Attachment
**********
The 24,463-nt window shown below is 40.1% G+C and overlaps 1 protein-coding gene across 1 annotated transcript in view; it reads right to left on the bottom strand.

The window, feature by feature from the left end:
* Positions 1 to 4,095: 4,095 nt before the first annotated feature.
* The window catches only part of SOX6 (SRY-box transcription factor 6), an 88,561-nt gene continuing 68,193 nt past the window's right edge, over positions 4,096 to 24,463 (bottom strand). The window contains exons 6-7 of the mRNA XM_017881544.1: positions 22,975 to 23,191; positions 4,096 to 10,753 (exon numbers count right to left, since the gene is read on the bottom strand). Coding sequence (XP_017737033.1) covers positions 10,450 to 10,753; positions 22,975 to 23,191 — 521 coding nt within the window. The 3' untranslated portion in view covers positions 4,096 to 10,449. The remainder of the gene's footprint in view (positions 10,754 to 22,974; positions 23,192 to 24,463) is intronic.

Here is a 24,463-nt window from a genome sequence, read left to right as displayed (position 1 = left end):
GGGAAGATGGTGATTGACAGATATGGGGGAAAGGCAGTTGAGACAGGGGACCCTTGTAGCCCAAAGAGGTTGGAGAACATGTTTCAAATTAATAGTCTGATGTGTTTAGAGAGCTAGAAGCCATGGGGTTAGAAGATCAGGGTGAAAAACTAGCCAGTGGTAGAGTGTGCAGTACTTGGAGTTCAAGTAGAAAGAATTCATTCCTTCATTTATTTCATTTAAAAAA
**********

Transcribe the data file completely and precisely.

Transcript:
The 24,463-nt window shown below is 40.1% G+C and overlaps 1 protein-coding gene across 1 annotated transcript in view; it reads right to left on the bottom strand.

The window, feature by feature from the left end:
* Positions 1 to 4,095: 4,095 nt before the first annotated feature.
* The window catches only part of SOX6 (SRY-box transcription factor 6), an 88,561-nt gene continuing 68,193 nt past the window's right edge, over positions 4,096 to 24,463 (bottom strand). The window contains exons 6-7 of the mRNA XM_017881544.1: positions 22,975 to 23,191; positions 4,096 to 10,753 (exon numbers count right to left, since the gene is read on the bottom strand). Coding sequence (XP_017737033.1) covers positions 10,450 to 10,753; positions 22,975 to 23,191 — 521 coding nt within the window. The 3' untranslated portion in view covers positions 4,096 to 10,449. The remainder of the gene's footprint in view (positions 10,754 to 22,974; positions 23,192 to 24,463) is intronic.

Here is a 24,463-nt window from a genome sequence, read left to right as displayed (position 1 = left end):
GGGAAGATGGTGATTGACAGATATGGGGGAAAGGCAGTTGAGACAGGGGACCCTTGTAGCCCAAAGAGGTTGGAGAACATGTTTCAAATTAATAGTCTGATGTGTTTAGAGAGCTAGAAGCCATGGGGTTAGAAGATCAGGGTGAAAAACTAGCCAGTGGTAGAGTGTGCAGTACTTGGAGTTCAAGTAGAAAGAATTCATTCCTTCATTTATTTCATTTAAAAAA